User Diary

User logs (diaries) of daily activities as they occur give contextual insights about real-time user behaviors and needs, helping define UX feature requirements. A diary study is a longitudinal user experience (UX) research method that allows your team to explore how users use your digital product over time. Diary studies often include a combination of videos, photos, and survey questions, in addition to product analytics, which provides your team with a rich mix of qualitative and quantitative data.

A diary study is a research method used to collect qualitative data about user behaviors, activities, and experiences over time. In a diary study, participants self-report data longitudinally—that is, over an extended period that can range from a few days to a month or longer.

During the defined reporting period, study participants are asked to keep a diary and log specific information about activities being studied. To help participants remember to fill in their diary, they are sometimes periodically prompted (for example, through a daily notification or at select times during the day).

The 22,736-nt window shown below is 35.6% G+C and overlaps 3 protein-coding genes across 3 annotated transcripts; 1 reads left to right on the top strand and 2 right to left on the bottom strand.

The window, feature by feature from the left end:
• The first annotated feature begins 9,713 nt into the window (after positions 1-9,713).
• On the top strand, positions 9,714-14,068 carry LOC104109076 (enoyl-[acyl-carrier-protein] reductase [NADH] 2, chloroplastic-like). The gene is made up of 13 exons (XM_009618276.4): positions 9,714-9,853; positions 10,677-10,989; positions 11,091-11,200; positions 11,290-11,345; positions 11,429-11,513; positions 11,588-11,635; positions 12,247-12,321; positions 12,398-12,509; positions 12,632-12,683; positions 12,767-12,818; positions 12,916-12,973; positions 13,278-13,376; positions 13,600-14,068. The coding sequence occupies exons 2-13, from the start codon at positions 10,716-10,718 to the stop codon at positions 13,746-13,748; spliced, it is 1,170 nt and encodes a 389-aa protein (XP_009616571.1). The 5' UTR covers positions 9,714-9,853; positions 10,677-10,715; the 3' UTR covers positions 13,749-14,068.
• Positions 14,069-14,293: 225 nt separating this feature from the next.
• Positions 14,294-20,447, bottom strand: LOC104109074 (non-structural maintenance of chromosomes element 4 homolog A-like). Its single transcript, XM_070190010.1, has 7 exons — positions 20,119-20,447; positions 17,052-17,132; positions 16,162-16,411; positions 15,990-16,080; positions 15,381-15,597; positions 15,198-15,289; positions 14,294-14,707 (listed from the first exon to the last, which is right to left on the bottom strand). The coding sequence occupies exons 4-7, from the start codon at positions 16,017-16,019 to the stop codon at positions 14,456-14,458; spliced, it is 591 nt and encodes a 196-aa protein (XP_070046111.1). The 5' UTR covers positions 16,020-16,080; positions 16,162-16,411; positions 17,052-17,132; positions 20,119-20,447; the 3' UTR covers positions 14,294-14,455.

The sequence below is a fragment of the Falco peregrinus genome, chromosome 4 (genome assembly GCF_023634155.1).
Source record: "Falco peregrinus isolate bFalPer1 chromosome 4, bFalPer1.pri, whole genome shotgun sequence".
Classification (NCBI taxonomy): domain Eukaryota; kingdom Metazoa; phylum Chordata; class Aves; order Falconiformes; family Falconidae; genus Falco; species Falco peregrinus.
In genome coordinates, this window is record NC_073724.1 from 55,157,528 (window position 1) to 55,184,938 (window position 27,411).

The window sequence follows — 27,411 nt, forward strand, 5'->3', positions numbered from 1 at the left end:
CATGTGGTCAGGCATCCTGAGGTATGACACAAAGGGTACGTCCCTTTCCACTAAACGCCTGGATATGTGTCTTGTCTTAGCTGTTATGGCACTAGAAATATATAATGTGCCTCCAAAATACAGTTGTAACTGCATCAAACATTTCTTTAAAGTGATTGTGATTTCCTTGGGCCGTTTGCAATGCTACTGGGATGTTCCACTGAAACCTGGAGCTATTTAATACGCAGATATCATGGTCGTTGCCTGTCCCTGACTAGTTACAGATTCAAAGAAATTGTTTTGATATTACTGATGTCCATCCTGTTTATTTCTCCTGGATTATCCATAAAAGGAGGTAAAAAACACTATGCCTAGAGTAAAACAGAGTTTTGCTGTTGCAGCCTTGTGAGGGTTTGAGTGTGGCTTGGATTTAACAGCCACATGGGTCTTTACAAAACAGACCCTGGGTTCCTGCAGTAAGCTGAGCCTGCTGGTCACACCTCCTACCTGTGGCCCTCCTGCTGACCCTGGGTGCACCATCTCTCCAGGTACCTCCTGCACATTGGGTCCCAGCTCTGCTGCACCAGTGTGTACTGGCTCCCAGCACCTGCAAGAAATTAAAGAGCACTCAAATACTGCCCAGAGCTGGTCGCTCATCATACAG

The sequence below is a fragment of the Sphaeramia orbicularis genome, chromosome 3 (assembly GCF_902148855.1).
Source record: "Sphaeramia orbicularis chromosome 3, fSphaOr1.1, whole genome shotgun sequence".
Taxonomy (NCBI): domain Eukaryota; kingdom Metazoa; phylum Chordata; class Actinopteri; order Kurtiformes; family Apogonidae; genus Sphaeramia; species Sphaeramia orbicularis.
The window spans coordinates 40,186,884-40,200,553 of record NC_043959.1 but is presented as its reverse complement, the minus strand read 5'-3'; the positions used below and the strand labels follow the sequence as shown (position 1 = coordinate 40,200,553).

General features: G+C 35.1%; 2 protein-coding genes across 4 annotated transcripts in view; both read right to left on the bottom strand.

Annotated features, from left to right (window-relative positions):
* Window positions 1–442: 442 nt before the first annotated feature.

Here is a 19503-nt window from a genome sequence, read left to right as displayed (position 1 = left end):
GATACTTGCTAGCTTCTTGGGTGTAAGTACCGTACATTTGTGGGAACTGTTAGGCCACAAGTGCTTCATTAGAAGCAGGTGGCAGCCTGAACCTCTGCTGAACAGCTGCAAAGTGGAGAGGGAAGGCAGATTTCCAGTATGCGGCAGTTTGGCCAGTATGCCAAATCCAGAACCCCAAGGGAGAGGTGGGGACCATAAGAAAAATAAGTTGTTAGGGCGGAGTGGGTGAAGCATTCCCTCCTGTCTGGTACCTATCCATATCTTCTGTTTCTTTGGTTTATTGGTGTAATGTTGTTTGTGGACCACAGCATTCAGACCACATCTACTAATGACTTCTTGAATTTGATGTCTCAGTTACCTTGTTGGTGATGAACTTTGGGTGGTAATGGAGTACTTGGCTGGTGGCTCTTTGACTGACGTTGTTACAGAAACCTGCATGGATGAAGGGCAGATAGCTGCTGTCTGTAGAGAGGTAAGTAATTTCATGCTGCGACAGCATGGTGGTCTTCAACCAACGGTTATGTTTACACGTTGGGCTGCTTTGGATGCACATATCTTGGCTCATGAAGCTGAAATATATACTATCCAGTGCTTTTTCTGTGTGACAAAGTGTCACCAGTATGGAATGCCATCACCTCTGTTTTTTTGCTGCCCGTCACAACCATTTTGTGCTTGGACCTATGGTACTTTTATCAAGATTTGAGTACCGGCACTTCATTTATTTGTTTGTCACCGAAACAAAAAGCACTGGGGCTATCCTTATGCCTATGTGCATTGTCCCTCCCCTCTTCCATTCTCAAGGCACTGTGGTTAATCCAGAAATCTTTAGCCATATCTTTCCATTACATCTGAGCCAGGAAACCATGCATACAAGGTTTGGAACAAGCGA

The context and period in which data is collected for a diary study make them unlike other common user-research methods, such as User Surveys (which are designed to collect self-reported information about a user’s habits and experiences outside of the context of the scenarios being studied), or Usability Testing (which yield observational details on a specific moment or planned set of confined interactions in a lab setting). They are the “poor man’s field study”: they are unlikely to provide observations that are as rich or detailed as a true field study, but they can serve as a decent approximation.